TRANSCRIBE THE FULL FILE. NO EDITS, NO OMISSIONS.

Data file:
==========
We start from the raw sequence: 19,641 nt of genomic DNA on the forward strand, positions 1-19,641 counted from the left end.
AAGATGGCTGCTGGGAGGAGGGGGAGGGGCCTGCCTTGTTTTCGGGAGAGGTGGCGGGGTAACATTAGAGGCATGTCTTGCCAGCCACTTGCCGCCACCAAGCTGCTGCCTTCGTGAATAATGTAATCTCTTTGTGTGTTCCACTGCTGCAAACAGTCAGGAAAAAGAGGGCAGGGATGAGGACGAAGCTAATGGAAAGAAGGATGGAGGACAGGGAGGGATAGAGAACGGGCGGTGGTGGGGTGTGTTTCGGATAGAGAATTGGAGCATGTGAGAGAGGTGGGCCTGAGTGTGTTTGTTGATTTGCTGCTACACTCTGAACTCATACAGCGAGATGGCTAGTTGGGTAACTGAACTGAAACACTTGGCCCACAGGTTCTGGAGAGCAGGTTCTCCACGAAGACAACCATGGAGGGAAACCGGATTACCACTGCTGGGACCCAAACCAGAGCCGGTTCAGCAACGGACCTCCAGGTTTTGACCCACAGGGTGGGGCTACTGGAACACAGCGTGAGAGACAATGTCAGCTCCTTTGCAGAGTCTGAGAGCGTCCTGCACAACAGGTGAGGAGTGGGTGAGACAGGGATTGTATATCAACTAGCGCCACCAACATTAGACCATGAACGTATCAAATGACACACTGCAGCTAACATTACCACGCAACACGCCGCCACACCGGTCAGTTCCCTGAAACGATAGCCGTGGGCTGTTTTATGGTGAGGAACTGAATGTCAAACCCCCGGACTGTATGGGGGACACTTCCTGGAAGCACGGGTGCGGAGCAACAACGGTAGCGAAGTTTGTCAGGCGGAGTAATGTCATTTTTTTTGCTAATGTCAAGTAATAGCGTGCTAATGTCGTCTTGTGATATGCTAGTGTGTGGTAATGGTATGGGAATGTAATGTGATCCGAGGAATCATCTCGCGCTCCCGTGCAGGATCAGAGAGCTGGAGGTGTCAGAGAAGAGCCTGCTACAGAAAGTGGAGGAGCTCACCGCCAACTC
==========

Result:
We start from the raw sequence: 19,641 nt of genomic DNA on the forward strand, positions 1-19,641 counted from the left end.
AAGATGGCTGCTGGGAGGAGGGGGAGGGGCCTGCCTTGTTTTCGGGAGAGGTGGCGGGGTAACATTAGAGGCATGTCTTGCCAGCCACTTGCCGCCACCAAGCTGCTGCCTTCGTGAATAATGTAATCTCTTTGTGTGTTCCACTGCTGCAAACAGTCAGGAAAAAGAGGGCAGGGATGAGGACGAAGCTAATGGAAAGAAGGATGGAGGACAGGGAGGGATAGAGAACGGGCGGTGGTGGGGTGTGTTTCGGATAGAGAATTGGAGCATGTGAGAGAGGTGGGCCTGAGTGTGTTTGTTGATTTGCTGCTACACTCTGAACTCATACAGCGAGATGGCTAGTTGGGTAACTGAACTGAAACACTTGGCCCACAGGTTCTGGAGAGCAGGTTCTCCACGAAGACAACCATGGAGGGAAACCGGATTACCACTGCTGGGACCCAAACCAGAGCCGGTTCAGCAACGGACCTCCAGGTTTTGACCCACAGGGTGGGGCTACTGGAACACAGCGTGAGAGACAATGTCAGCTCCTTTGCAGAGTCTGAGAGCGTCCTGCACAACAGGTGAGGAGTGGGTGAGACAGGGATTGTATATCAACTAGCGCCACCAACATTAGACCATGAACGTATCAAATGACACACTGCAGCTAACATTACCACGCAACACGCCGCCACACCGGTCAGTTCCCTGAAACGATAGCCGTGGGCTGTTTTATGGTGAGGAACTGAATGTCAAACCCCCGGACTGTATGGGGGACACTTCCTGGAAGCACGGGTGCGGAGCAACAACGGTAGCGAAGTTTGTCAGGCGGAGTAATGTCATTTTTTTTGCTAATGTCAAGTAATAGCGTGCTAATGTCGTCTTGTGATATGCTAGTGTGTGGTAATGGTATGGGAATGTAATGTGATCCGAGGAATCATCTCGCGCTCCCGTGCAGGATCAGAGAGCTGGAGGTGTCAGAGAAGAGCCTGCTACAGAAAGTGGAGGAGCTCACCGCCAACTC